Background: The Child Interstate Abortion Notification Act (CIANA) was first introduced in Congress in 2005. CIANA has two parts. The first consists of an earlier, related measure, the Child Custody Protection Act (CCPA), which makes it a federal crime to transport a minor girl across state lines to obtain an abortion with the intent of circumventing the parental involvement law of the girl’s home state. The second part requires an abortion provider in a state without a parental involvement law to provide 24 hour notice to a parent or legal guardian before performing an abortion on a girl who is a resident of a different state.
The House approved CCPA in 1998, 1999, and 2002, with substantial majorities, but the Senate rebuffed the measure.
In 2005, the House passed the newly introduced CIANA, also by a substantial majority. In 2006, the Senate passed CCPA, with a solid bipartisan vote, but Senate leadership objected to a conference with the House to resolve differences between the two bills. Later in 2006, the House passed a revised CIANA, but the Senate fell short of the 60 votes needed to approve a motion to end debate on that bill.
In general, the 2011/12 bill reflected the version of CIANA passed by the House later in 2006. When an abortion is performed to save the life of the minor, the physician, as specified in the second part of the law, is required within 24 hours to notify a parent that the abortion was performed and its circumstances. A physical health exception that was part of the 2006 bill is dropped. The parent who has committed an act of incest with the minor may not have recourse to civil action. A person who has committed an act of incest with the minor and transports the minor across state lines for an abortion shall be fined or imprisoned or both.
In 2012, CIANA was voted out of House committee and placed on the House calendar. No further action was taken in either chamber. The bill introduced in 2013 clarifies the definition of abortion.
EndRoe.org provides a brief overview of U.S. Supreme Court cases addressing the application of Roe to state parental involvement laws: “The Court has struck down parental consent and notice statutes and ordinances if they did not contain a judicial bypass mechanism that would afford the pregnant minor the opportunity to avoid obtaining the consent of (or giving notice to) her parents or legal guardian. . . but has upheld statutes that contained an adequate judicial bypass. . . .” See “The Court’s Abortion Jurisprudence,” III. Applications of Roe, at: EndRoe.org/roeanalysis.aspx.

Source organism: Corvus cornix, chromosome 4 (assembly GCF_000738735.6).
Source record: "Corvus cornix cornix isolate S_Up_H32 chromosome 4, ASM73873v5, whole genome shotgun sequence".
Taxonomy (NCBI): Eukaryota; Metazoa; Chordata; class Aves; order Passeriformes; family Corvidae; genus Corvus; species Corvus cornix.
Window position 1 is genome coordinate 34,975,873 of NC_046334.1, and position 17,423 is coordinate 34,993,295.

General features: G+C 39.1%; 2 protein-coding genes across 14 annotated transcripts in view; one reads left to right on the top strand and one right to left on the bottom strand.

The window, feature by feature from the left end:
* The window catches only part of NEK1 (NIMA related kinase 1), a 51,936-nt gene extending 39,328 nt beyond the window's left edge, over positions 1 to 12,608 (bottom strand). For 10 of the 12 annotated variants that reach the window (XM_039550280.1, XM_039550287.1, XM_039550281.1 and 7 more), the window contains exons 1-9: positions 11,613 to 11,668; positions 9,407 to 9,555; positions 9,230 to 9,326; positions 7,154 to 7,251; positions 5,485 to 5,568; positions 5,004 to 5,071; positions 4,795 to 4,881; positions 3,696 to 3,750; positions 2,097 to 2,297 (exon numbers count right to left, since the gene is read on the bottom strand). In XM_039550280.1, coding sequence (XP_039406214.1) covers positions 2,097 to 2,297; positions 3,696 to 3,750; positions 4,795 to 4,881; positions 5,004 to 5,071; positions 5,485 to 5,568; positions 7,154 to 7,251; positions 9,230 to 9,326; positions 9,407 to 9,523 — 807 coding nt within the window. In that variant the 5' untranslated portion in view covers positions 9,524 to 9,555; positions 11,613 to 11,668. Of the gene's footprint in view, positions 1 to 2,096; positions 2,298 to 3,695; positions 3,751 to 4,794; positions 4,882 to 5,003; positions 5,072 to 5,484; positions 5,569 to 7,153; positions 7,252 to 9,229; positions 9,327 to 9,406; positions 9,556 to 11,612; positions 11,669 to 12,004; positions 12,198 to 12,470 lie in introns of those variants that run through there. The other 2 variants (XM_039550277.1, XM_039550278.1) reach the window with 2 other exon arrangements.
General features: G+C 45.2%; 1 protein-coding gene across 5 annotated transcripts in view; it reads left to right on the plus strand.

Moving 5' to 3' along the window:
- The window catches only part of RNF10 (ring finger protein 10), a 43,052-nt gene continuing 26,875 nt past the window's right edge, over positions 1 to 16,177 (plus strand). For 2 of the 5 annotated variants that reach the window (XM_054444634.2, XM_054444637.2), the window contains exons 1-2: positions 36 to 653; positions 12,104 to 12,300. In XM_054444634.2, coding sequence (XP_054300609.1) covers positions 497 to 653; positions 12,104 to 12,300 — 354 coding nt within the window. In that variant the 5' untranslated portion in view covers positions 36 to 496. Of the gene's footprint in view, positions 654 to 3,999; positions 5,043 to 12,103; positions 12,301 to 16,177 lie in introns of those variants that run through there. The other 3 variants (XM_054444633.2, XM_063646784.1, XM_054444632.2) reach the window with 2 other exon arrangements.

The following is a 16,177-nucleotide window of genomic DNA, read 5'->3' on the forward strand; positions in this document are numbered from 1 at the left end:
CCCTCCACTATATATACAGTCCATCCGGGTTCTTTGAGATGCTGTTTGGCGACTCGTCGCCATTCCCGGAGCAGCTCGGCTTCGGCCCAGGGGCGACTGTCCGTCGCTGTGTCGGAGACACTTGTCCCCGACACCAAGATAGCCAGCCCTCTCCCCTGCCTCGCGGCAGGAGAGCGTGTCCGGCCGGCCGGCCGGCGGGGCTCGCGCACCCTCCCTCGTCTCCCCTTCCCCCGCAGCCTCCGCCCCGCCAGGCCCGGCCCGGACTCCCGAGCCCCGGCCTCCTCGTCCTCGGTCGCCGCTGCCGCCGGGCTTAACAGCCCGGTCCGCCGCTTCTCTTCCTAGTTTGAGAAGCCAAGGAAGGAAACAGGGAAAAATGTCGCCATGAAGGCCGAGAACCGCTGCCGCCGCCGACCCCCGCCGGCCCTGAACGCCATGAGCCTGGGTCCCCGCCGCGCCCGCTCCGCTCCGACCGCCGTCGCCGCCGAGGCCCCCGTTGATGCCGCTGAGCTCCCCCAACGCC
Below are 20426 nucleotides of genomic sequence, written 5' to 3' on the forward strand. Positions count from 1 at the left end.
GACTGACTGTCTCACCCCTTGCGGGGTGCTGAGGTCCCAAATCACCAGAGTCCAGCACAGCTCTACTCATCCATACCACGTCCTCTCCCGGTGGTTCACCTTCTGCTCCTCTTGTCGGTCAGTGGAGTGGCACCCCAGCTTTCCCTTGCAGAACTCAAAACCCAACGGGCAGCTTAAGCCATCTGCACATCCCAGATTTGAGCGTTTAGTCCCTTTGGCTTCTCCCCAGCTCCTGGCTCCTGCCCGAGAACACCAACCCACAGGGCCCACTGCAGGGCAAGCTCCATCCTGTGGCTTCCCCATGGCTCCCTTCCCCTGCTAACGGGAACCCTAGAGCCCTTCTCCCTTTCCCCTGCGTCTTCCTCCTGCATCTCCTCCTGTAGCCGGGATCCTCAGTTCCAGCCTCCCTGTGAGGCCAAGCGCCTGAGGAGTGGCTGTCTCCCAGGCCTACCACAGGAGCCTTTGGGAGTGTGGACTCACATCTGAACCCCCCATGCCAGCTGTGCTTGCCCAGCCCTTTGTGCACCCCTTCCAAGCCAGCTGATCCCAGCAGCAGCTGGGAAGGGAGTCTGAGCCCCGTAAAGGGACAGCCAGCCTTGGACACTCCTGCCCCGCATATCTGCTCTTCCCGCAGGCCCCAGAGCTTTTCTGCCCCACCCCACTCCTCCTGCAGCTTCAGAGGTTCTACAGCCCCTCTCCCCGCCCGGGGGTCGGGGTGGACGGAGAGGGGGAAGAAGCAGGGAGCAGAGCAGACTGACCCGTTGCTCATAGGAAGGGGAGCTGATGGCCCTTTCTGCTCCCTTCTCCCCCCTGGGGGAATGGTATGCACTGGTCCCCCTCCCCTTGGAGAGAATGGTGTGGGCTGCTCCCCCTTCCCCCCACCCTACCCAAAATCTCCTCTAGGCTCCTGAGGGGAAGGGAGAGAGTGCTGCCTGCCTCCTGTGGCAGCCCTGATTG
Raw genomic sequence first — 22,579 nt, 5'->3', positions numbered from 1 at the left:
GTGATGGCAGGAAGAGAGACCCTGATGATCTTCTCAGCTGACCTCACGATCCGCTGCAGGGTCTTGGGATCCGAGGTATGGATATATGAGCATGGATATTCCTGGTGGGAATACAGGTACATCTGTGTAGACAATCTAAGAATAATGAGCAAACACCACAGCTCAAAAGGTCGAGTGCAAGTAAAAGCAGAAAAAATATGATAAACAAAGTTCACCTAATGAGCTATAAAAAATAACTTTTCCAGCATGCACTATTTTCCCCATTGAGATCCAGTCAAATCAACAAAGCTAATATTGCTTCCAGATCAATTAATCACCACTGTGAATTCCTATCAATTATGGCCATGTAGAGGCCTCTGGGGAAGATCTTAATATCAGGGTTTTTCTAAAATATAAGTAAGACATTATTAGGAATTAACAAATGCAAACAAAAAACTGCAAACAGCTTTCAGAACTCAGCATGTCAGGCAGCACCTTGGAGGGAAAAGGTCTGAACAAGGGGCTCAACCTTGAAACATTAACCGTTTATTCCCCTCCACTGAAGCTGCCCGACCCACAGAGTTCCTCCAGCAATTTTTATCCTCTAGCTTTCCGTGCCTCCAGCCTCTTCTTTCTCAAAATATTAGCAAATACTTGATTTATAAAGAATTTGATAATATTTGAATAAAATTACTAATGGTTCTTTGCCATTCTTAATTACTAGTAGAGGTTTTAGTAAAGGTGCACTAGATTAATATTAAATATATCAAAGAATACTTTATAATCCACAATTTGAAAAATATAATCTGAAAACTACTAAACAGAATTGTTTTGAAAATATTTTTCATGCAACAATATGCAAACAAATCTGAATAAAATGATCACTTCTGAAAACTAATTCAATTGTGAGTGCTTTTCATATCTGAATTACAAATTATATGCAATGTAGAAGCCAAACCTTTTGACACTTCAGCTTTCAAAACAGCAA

House: On February 14, 2013, Rep. Ileana Ros-Lehtinen (R-FL) introduced CIANA (H.R. 732). The measure has 117 co-sponsors and was referred to the Committee on the Judiciary.
Senate: On February 14, 2013, Sen. Marco Rubio (R-FL) introduced the companion CIANA bill (S. 369). The measure has 28 co-sponsors and was referred to the Committee on the Judiciary.
Sen. Orrin Hatch (R-UT) associated himself with Sen. Rubio on the introduction S. 369, noting that the bill “is based on the belief that children should not make profound life-changing decisions by themselves and that parents are generally in the best and most responsible position to help them.” Sen. Hatch noted, “The majority of states have laws requiring parental involvement, and, with its interstate component, this bill is a legitimate and constitutional way for Congress to help protect children and support parents” (Congressional Record, 2/14/13, S786).
During the discussion on the fiscal year 2014 Senate Budget Resolution (S. Con. Res. 8), Sen. Rubio offered Senate Amendment 292, which set forth findings and purposes of the CIANA bill and expressed the sense of the Senate, including that Congress should enact the measure. A point of order was raised against the amendment. On March 22, 2013, a motion to waive the objection failed, 48-yes, 51-no, a three-fifths vote in support being required (Roll Call 64). “Yes” was a pro-life vote.